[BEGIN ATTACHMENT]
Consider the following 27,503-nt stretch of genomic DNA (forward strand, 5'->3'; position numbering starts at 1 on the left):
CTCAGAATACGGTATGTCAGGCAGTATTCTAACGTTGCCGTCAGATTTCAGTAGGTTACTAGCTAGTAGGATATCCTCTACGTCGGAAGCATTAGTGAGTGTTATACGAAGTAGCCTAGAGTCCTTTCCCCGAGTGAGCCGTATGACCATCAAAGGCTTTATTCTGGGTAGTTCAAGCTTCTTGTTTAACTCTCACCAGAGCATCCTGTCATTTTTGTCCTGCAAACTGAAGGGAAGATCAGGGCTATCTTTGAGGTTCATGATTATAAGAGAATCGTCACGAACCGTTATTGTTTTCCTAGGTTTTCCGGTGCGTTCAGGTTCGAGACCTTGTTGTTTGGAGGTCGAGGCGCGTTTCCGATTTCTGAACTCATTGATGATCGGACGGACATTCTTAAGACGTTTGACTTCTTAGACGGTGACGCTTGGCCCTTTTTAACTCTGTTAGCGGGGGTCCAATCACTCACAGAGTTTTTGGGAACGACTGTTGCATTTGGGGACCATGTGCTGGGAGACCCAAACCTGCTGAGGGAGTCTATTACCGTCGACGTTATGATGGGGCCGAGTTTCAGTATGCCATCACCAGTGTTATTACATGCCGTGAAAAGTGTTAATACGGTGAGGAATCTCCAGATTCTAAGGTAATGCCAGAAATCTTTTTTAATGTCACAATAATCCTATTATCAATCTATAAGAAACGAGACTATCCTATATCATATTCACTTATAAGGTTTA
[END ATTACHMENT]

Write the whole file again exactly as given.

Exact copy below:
Consider the following 27,503-nt stretch of genomic DNA (forward strand, 5'->3'; position numbering starts at 1 on the left):
CTCAGAATACGGTATGTCAGGCAGTATTCTAACGTTGCCGTCAGATTTCAGTAGGTTACTAGCTAGTAGGATATCCTCTACGTCGGAAGCATTAGTGAGTGTTATACGAAGTAGCCTAGAGTCCTTTCCCCGAGTGAGCCGTATGACCATCAAAGGCTTTATTCTGGGTAGTTCAAGCTTCTTGTTTAACTCTCACCAGAGCATCCTGTCATTTTTGTCCTGCAAACTGAAGGGAAGATCAGGGCTATCTTTGAGGTTCATGATTATAAGAGAATCGTCACGAACCGTTATTGTTTTCCTAGGTTTTCCGGTGCGTTCAGGTTCGAGACCTTGTTGTTTGGAGGTCGAGGCGCGTTTCCGATTTCTGAACTCATTGATGATCGGACGGACATTCTTAAGACGTTTGACTTCTTAGACGGTGACGCTTGGCCCTTTTTAACTCTGTTAGCGGGGGTCCAATCACTCACAGAGTTTTTGGGAACGACTGTTGCATTTGGGGACCATGTGCTGGGAGACCCAAACCTGCTGAGGGAGTCTATTACCGTCGACGTTATGATGGGGCCGAGTTTCAGTATGCCATCACCAGTGTTATTACATGCCGTGAAAAGTGTTAATACGGTGAGGAATCTCCAGATTCTAAGGTAATGCCAGAAATCTTTTTTAATGTCACAATAATCCTATTATCAATCTATAAGAAACGAGACTATCCTATATCATATTCACTTATAAGGTTTA